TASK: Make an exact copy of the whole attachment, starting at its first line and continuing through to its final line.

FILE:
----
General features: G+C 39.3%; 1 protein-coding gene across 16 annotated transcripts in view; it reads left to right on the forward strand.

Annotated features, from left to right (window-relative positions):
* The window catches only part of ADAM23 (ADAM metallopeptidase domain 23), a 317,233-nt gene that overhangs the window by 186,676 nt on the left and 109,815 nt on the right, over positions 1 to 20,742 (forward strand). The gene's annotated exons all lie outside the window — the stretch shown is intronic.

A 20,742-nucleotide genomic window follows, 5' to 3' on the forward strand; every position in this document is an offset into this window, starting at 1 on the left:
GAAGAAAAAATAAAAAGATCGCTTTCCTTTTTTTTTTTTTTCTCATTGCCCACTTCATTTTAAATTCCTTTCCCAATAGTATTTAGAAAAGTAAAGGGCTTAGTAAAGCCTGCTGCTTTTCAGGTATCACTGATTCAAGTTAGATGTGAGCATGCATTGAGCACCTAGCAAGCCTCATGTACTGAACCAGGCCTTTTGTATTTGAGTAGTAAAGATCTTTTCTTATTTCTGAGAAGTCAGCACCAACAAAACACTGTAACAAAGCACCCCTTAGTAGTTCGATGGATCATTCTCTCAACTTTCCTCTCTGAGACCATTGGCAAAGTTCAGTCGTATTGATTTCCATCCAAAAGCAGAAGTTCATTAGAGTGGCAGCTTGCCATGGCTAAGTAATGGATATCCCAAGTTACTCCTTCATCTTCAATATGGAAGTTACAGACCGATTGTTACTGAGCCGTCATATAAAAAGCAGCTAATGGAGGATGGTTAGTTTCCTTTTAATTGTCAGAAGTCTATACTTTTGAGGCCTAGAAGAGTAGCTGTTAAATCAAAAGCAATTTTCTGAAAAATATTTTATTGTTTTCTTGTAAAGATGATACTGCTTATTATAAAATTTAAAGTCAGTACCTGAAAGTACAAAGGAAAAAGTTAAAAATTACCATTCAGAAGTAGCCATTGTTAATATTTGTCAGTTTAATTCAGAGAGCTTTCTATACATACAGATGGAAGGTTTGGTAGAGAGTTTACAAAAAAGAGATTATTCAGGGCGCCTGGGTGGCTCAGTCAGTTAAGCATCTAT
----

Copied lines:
General features: G+C 39.3%; 1 protein-coding gene across 16 annotated transcripts in view; it reads left to right on the forward strand.

Annotated features, from left to right (window-relative positions):
* The window catches only part of ADAM23 (ADAM metallopeptidase domain 23), a 317,233-nt gene that overhangs the window by 186,676 nt on the left and 109,815 nt on the right, over positions 1 to 20,742 (forward strand). The gene's annotated exons all lie outside the window — the stretch shown is intronic.

A 20,742-nucleotide genomic window follows, 5' to 3' on the forward strand; every position in this document is an offset into this window, starting at 1 on the left:
GAAGAAAAAATAAAAAGATCGCTTTCCTTTTTTTTTTTTTTCTCATTGCCCACTTCATTTTAAATTCCTTTCCCAATAGTATTTAGAAAAGTAAAGGGCTTAGTAAAGCCTGCTGCTTTTCAGGTATCACTGATTCAAGTTAGATGTGAGCATGCATTGAGCACCTAGCAAGCCTCATGTACTGAACCAGGCCTTTTGTATTTGAGTAGTAAAGATCTTTTCTTATTTCTGAGAAGTCAGCACCAACAAAACACTGTAACAAAGCACCCCTTAGTAGTTCGATGGATCATTCTCTCAACTTTCCTCTCTGAGACCATTGGCAAAGTTCAGTCGTATTGATTTCCATCCAAAAGCAGAAGTTCATTAGAGTGGCAGCTTGCCATGGCTAAGTAATGGATATCCCAAGTTACTCCTTCATCTTCAATATGGAAGTTACAGACCGATTGTTACTGAGCCGTCATATAAAAAGCAGCTAATGGAGGATGGTTAGTTTCCTTTTAATTGTCAGAAGTCTATACTTTTGAGGCCTAGAAGAGTAGCTGTTAAATCAAAAGCAATTTTCTGAAAAATATTTTATTGTTTTCTTGTAAAGATGATACTGCTTATTATAAAATTTAAAGTCAGTACCTGAAAGTACAAAGGAAAAAGTTAAAAATTACCATTCAGAAGTAGCCATTGTTAATATTTGTCAGTTTAATTCAGAGAGCTTTCTATACATACAGATGGAAGGTTTGGTAGAGAGTTTACAAAAAAGAGATTATTCAGGGCGCCTGGGTGGCTCAGTCAGTTAAGCATCTAT